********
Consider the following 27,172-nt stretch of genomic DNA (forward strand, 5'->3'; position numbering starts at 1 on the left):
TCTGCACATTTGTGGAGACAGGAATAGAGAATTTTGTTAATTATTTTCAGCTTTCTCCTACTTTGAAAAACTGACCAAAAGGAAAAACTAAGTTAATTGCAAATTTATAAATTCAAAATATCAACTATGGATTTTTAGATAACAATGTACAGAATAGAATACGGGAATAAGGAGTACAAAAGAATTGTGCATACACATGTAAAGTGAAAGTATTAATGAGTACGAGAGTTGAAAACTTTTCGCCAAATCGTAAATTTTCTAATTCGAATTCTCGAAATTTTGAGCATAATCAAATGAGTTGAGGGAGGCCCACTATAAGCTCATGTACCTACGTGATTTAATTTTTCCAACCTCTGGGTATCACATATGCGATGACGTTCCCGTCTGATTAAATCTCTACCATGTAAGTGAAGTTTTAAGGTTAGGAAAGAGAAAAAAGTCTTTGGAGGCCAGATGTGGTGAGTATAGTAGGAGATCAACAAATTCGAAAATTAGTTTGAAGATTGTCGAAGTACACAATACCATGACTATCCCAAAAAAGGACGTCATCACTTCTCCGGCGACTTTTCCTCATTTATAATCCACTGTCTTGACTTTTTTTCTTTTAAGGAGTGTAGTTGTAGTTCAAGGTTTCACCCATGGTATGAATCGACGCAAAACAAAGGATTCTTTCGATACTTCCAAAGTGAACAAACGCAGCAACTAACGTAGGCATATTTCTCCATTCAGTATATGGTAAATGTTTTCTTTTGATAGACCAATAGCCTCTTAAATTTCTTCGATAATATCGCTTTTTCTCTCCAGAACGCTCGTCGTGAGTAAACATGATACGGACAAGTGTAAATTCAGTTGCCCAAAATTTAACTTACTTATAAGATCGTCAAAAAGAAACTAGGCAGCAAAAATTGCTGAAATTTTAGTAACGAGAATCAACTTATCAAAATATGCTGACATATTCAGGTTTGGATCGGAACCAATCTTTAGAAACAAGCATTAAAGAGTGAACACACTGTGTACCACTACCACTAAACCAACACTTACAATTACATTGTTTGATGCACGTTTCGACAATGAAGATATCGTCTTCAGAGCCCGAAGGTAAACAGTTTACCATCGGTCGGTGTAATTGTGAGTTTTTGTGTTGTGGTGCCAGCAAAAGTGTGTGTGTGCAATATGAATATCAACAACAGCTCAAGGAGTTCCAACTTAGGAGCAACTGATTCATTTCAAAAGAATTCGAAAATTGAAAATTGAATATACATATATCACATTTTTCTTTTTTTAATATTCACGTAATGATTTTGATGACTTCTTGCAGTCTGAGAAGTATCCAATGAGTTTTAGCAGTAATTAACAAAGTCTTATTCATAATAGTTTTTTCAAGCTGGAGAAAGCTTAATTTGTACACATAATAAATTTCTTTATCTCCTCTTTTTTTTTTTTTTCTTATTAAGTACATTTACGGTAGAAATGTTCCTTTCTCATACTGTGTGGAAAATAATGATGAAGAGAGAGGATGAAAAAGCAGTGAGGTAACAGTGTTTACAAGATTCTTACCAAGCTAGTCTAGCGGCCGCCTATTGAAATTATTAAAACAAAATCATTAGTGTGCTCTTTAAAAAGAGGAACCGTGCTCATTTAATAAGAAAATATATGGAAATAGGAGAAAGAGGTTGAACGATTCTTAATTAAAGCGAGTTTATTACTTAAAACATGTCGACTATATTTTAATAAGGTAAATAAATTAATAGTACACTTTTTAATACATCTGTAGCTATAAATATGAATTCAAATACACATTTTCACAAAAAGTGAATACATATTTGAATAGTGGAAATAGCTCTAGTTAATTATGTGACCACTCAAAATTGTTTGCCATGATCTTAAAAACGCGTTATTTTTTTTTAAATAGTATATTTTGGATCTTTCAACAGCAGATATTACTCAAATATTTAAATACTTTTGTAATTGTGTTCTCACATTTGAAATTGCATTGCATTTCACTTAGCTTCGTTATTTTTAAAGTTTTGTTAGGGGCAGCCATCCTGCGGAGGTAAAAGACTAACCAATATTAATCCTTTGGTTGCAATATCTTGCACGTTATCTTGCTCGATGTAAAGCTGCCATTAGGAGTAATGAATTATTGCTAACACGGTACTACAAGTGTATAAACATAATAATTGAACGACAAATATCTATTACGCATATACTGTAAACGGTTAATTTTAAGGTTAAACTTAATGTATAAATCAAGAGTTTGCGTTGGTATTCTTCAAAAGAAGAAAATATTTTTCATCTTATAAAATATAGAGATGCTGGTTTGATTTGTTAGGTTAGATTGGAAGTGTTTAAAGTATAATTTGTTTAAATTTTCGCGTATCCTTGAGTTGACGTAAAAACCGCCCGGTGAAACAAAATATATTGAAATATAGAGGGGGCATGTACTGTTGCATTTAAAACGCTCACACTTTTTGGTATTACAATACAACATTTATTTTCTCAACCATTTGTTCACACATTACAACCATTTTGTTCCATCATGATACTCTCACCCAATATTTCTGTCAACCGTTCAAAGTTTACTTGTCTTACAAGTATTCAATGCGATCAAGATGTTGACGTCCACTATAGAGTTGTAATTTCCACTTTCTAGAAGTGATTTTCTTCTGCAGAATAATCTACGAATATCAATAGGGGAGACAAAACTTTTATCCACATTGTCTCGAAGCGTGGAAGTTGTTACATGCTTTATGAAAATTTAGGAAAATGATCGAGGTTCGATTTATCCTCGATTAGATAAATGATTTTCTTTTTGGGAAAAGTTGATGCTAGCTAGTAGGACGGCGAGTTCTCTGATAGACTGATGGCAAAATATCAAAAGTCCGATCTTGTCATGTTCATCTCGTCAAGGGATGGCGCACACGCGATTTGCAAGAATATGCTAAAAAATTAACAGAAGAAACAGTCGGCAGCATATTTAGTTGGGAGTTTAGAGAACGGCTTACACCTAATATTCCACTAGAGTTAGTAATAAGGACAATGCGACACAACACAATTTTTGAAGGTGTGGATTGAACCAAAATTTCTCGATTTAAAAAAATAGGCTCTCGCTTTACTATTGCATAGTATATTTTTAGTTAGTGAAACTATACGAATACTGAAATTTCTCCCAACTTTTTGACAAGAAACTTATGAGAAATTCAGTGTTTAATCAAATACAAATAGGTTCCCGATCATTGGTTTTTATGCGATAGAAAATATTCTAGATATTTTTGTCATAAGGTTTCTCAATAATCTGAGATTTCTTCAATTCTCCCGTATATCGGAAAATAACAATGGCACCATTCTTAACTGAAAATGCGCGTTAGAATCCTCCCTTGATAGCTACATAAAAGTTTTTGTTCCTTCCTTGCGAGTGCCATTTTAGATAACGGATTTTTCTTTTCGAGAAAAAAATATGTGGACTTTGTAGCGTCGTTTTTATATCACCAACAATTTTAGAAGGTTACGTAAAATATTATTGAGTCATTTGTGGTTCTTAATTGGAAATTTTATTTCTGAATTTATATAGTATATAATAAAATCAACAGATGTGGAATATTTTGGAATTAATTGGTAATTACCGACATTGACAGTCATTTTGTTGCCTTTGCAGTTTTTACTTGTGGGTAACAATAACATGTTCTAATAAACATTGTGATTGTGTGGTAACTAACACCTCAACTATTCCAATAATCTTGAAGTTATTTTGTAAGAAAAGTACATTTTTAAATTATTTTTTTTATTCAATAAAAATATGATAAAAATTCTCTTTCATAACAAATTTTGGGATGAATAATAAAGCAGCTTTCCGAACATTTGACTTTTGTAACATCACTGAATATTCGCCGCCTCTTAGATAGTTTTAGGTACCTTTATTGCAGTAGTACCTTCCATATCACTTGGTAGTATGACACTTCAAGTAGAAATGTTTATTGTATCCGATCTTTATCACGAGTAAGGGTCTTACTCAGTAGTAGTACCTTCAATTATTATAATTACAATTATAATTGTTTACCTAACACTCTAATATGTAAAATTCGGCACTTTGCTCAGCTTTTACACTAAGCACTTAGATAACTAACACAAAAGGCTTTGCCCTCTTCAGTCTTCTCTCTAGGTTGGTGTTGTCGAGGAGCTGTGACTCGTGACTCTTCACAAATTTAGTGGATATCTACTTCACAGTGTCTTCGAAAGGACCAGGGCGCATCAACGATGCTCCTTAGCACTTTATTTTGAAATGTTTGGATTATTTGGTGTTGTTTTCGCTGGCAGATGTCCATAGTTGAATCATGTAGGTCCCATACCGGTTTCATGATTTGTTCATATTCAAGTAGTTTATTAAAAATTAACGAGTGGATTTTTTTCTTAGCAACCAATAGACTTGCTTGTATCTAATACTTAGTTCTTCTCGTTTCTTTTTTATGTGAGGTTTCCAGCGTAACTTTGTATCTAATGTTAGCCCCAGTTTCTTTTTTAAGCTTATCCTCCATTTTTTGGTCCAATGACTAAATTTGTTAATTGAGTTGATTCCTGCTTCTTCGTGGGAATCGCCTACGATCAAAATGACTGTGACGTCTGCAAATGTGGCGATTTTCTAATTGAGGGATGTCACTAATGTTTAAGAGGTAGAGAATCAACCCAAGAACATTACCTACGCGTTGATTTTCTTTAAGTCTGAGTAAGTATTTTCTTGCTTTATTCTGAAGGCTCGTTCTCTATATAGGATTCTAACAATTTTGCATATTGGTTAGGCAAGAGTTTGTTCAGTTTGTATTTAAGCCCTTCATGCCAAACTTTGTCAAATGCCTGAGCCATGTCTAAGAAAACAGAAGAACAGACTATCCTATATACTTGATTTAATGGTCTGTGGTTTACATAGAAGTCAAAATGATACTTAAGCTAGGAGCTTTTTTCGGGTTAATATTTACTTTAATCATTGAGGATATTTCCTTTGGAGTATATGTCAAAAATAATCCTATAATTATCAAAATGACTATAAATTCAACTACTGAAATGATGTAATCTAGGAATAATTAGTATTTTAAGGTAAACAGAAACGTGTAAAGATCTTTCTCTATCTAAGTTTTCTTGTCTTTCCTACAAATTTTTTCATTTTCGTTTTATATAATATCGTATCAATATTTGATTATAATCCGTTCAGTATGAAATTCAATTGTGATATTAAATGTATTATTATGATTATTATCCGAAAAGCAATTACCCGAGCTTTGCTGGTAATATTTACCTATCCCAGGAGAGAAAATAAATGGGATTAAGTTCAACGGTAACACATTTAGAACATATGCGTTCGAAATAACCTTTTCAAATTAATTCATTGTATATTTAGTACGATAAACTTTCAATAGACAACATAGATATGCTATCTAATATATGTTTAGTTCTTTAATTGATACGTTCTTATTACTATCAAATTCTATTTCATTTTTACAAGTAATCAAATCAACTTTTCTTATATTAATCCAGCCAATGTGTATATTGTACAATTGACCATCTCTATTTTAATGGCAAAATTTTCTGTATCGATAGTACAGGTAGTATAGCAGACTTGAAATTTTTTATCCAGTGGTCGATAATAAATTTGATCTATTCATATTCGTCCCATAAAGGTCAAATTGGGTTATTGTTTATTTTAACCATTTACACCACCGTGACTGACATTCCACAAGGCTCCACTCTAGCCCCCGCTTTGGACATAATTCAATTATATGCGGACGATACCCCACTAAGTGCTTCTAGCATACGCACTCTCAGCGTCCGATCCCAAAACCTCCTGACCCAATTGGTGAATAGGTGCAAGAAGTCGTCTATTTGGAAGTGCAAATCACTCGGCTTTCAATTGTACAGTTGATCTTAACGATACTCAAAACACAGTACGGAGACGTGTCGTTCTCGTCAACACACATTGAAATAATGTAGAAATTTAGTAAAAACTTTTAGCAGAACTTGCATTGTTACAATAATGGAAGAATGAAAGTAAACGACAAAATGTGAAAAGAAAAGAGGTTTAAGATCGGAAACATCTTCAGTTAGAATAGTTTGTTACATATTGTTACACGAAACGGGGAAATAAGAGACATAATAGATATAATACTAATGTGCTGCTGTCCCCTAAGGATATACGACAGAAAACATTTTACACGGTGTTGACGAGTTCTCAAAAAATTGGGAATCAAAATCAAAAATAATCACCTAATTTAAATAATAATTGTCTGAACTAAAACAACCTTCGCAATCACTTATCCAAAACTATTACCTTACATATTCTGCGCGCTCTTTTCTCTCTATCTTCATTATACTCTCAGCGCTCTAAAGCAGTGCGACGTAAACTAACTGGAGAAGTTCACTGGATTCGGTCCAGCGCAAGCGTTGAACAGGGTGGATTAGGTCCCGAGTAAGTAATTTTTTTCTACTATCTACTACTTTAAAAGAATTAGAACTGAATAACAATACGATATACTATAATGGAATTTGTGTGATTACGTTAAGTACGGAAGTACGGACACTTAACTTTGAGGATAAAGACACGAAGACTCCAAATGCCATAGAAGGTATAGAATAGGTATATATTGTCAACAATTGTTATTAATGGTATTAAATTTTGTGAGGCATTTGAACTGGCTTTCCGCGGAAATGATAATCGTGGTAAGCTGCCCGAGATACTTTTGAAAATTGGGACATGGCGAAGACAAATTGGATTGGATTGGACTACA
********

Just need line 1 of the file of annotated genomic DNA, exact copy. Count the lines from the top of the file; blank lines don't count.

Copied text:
Consider the following 27,172-nt stretch of genomic DNA (forward strand, 5'->3'; position numbering starts at 1 on the left):